How to Potty Train a Puppy in No Time
Consistency ensures you potty train a puppy in little time.
Puppies have small bladders and can only hold their urine for a
short amount of time. Failing to provide ample opportunities for
puppies to go outside and relieve their bladder or bowels will
result in failed potty training.
When you bring home a new puppy, make sure you have ample
opportunities throughout the day to potty train a puppy. Crate
training works to extend the amount of time a puppy manages
between potty trips, Even if you crate train, a puppy will have
accidents if you do not take him outside a few times a day.
Quickly Potty Train a Puppy by Crate Training
Dogs instinctively know not to empty their bladder or bowels
in their sleeping area. Dogs like to stay clean and will keep
their sleeping area clean. When you crate train, you help teach
a puppy how to hold his bladder. You will fail, however, if you
leave the puppy in a crate for an unreasonable amount of time.
Never place puppy pads in the dog's crate. Pads teach them it
is okay to urinate or defecate inside their crate
By nine weeks of age, a puppy should be able to hold its
bladder for seven hours. However, his brings them to the point
when it feels like their bladder will burst, so always start
with trips outside every few hours. When they go potty outside,
reward them with lots of praise and a tasty treat.
If they do have an accident inside, scold them only if you
catch them in the act. Pick them up immediately and take them
outside to the approved spot. If your dog is whining, use that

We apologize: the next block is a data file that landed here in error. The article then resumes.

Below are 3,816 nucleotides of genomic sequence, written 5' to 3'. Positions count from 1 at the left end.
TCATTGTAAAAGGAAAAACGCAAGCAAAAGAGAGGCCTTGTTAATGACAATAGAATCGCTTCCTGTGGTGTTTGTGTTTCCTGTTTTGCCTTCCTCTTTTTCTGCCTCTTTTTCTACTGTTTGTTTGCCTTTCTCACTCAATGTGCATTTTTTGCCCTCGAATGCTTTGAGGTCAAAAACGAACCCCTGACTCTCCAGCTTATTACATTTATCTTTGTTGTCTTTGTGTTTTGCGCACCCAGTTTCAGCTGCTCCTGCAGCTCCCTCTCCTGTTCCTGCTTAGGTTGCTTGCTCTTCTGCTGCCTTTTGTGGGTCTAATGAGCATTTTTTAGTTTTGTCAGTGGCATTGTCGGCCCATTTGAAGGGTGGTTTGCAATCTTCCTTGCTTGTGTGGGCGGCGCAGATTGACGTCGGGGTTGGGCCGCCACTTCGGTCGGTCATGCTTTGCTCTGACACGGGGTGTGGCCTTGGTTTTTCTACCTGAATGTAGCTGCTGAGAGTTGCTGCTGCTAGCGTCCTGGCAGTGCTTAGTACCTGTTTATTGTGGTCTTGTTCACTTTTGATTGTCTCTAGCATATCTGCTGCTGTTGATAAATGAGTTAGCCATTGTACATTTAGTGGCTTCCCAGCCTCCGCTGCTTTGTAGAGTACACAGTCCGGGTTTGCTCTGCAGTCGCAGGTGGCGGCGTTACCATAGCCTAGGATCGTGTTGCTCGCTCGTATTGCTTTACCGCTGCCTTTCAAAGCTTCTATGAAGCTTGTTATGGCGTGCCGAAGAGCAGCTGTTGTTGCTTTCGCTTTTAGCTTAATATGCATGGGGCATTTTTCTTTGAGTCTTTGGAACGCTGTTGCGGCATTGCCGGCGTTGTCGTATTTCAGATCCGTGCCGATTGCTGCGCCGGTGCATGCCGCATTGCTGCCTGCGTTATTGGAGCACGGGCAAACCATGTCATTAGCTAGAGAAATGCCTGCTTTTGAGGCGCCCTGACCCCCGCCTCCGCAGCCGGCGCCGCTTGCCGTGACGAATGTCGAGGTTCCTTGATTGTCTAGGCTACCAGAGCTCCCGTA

as a cue to go outside immediately.
As the puppy ages, start stretching the time between potty
breaks. Eventually, a dog should be able to hold it for a full
work day or overnight.
Regulate Feeding Times While You Potty Train a Puppy
Feeding a puppy at regular intervals helps when you potty
train a puppy. The dog's bowels will be on a pattern if you
maintain set feeding times, so you can arrange trips outside to
coincide a few hours after meals. Provide fresh water during the
meal and then start taking the puppy outside an hour later when
the bladder will have filled up.
Reward the puppy with attention or a small dog treat when he
does go outside. Remember that a puppy will need to go outside
at least five or six times a day, every four hours or so. When
the dog starts to associate outside with potty breaks, even
holding his bladder for seven hours, a dog will need to go
outside a minimum of three times per day. Don't expect a morning
bathroom break and evening bathroom break to be enough.
When you potty train a puppy, make sure every time the puppy
does what he should that he is rewarded verbally and with
affection. Dogs crave their owner's attention and that goes a
long way in effectively potty training a puppy.
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How to Potty Train a Dog With Positive Reinforcement
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Overcoming Common Dog Potty Training Problems
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